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rf transistors

Discussion in 'Radio and Wireless' started by sps, Nov 14, 2012.

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  1. sps

    sps

    2
    0
    Nov 13, 2012
    is there any difference between normal bjt and fet transistors and rf transistors, if yes please tell me how are they different and advantage over normal ones
     
  2. john monks

    john monks

    693
    1
    Mar 9, 2012
    A BJT or bipolar junction transistor is a current amplifier. They typically have three connections, emitter, base, and collector. This transistor is connected in such a fashion that the current going through the collector is amplified by the current interring into the base. The amplification factor is the collector current divided by the base current and this is called BETA.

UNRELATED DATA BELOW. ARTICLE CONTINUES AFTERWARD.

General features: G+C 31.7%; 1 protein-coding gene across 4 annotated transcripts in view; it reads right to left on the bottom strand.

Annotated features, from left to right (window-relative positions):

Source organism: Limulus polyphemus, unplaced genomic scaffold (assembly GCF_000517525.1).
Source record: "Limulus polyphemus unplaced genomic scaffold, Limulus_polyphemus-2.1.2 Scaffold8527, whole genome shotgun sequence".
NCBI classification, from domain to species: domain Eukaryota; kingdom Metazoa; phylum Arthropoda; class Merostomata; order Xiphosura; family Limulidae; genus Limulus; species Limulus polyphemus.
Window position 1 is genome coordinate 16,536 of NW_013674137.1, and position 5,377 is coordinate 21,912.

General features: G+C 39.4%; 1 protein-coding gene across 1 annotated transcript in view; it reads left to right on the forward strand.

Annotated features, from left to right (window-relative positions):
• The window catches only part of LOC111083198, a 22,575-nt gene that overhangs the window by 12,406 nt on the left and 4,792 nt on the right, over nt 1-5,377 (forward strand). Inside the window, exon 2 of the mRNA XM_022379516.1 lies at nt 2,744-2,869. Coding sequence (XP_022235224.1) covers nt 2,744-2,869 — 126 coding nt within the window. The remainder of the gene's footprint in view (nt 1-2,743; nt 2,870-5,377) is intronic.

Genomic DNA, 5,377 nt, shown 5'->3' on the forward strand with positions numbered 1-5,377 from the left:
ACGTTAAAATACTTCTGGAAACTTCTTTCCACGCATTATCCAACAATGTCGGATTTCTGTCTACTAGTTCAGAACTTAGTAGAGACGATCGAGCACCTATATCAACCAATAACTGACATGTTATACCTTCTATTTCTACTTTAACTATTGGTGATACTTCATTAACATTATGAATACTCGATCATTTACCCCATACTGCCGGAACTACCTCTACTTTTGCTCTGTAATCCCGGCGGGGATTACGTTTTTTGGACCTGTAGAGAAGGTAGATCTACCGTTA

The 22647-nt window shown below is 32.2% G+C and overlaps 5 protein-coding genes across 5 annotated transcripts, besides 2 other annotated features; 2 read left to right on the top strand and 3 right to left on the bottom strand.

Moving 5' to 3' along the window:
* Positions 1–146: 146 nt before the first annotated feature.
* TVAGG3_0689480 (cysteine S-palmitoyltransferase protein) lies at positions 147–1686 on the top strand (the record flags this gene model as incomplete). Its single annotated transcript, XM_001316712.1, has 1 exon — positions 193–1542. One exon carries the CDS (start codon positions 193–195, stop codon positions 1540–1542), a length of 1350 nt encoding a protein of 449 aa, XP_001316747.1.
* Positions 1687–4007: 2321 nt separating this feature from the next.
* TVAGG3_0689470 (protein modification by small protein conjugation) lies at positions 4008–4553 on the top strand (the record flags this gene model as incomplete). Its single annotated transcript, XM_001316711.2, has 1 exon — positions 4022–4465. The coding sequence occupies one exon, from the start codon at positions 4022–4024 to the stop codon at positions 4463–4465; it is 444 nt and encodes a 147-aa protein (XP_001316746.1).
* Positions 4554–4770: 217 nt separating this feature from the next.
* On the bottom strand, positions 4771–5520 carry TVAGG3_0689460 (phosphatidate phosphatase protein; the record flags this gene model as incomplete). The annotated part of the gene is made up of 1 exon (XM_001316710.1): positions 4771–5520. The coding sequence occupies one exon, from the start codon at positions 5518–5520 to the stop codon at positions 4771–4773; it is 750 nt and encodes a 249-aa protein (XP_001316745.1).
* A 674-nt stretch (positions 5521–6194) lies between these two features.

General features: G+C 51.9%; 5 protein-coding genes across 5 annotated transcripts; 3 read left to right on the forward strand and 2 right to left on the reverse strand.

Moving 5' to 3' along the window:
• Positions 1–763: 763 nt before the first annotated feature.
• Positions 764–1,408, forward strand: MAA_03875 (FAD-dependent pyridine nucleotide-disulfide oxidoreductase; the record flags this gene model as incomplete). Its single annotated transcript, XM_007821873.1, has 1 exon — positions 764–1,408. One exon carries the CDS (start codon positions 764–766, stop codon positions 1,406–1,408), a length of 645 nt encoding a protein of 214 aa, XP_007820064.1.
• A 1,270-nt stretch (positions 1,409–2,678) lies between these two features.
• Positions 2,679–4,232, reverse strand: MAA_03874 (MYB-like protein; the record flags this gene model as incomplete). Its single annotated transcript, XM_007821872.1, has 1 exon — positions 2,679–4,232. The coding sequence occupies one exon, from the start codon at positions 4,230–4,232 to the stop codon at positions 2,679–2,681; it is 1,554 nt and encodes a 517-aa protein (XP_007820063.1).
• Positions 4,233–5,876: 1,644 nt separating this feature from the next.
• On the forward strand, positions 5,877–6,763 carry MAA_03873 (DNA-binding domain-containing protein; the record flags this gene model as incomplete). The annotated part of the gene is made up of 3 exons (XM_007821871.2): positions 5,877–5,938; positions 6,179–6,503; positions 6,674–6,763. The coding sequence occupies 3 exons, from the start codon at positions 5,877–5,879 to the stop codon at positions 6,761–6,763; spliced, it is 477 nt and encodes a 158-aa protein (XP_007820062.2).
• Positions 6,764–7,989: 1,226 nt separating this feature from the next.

A FET or field-effect transistor is a voltage amplifier. It has three connections, source, gate, and drain. This transistor is connected in such a fashion that the current going through the drain is proportional to the gate

    voltage. Its gain is referred to as mu and it units are umhos. This is the change in drain current divided by the gate voltage.

    BJT's have a low input impedance which may be a disadvantage and are more prone to thermal run-away than FET's. That is they can start conducting prematurely simply do to getting hot.
    BJT's can go into an avalanche mode, that is suddenly start conducting and thereby destroying itself.

    FET's affect less to temperature than BJT's and are more amune to avalanche affects.

    RF transistors simply means "radio frequency transistors". That mean they are operating at frequencies typically used to send radio signals, usually the the megahertz or gigahertz.

    BJT's and FET's are normal transistors. These along with MOSFET's comprise almost all the transistors there are.
     
    Last edited: Nov 16, 2012
  3. stanfidavid

    stanfidavid

    2
    0
    Nov 16, 2012
    The amplification factor is the collector current divided by the base current and this is called BETA.[​IMG]
     
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